Tumblr Is Encouraging Millennials to Vote by Sparking Conversations About Social Issues

Campaign takes on immigration, LGBT equality and more

Headshot of Christine Birkner

This year's election season and recent tragic events like the Orlando shooting have resulted in heated discussions around the country and on social media about issues like gun violence and LGBT equality. This week, Tumblr launched a new social impact campaign designed to stoke conversations around these issues, encourage people to take action, and get more millennials to vote.

"This year, the stakes of the election feel really high, and there's a lot happening in the conversation that's confusing and could be misleading for young voters," said Victoria McCullough, Tumblr's social impact and public policy manager. "We have a community that's naturally engaged in these issues anyway, so we wanted to play a role in educating them and giving them a voice in the platform, and moving them to a place from being interested to getting involved."

Starting this week, Tumblr, in partnership with MTV's Elect This voting initiative, is hosting a series of virtual Q&As called IssueTime, a spin-off of Tumblr's AnswerTime Q&As. Each IssueTime brings together a panel of experts to answer users' questions about a different social issue, including gun violence prevention, immigration reform, women's health and empowerment, mental health, LGBT equality, climate change and national security.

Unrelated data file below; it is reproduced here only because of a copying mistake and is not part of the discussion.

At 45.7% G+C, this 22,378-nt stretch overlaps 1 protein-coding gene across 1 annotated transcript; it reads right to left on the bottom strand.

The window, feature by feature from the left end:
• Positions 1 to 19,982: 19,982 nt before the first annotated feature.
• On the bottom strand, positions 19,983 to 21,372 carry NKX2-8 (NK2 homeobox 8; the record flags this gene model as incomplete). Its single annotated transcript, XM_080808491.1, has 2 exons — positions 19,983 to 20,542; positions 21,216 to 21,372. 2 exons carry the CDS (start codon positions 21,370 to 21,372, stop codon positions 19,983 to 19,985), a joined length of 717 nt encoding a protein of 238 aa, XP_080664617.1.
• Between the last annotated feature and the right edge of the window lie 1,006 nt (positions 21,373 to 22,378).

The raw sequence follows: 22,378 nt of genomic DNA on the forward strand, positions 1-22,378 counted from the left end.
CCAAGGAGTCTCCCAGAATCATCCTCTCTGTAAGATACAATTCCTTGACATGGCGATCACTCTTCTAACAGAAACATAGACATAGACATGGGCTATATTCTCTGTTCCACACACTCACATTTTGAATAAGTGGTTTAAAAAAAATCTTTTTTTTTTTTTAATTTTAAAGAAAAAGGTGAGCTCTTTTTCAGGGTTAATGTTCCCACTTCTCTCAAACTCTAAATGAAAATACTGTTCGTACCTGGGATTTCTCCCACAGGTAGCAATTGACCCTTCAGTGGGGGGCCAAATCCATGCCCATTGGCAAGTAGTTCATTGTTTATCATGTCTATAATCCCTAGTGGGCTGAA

The first panel on June 27 focused on the history of the LGBT movement and featured experts from the Transgender Freedom Project and the National Center for Transgender Equality. "We had a great response, and the questions were so personal and so thoughtful," McCullough said. "It felt like we were meeting a real need for our users who had a lot of big questions about these issues."

Tumblr also will sponsor "Day of Action" takeovers with various advocacy and nonprofit organizations, posting content about these organizations and encouraging users to volunteer there.

The goals of the campaign are to drive more users to Tumblr and get more young people to vote, McCullough said. "We're trying to get people to realize what the issues are for this particular election—get them excited, fired up—and then show them where and how to register to vote. There's a real concern that millennials aren't going to show up to vote this year, and we want to push back on the narrative."

@ChristineBirkne christine.birkner@adweek.com Christine Birkner is a Chicago-based freelance writer who covers marketing and advertising.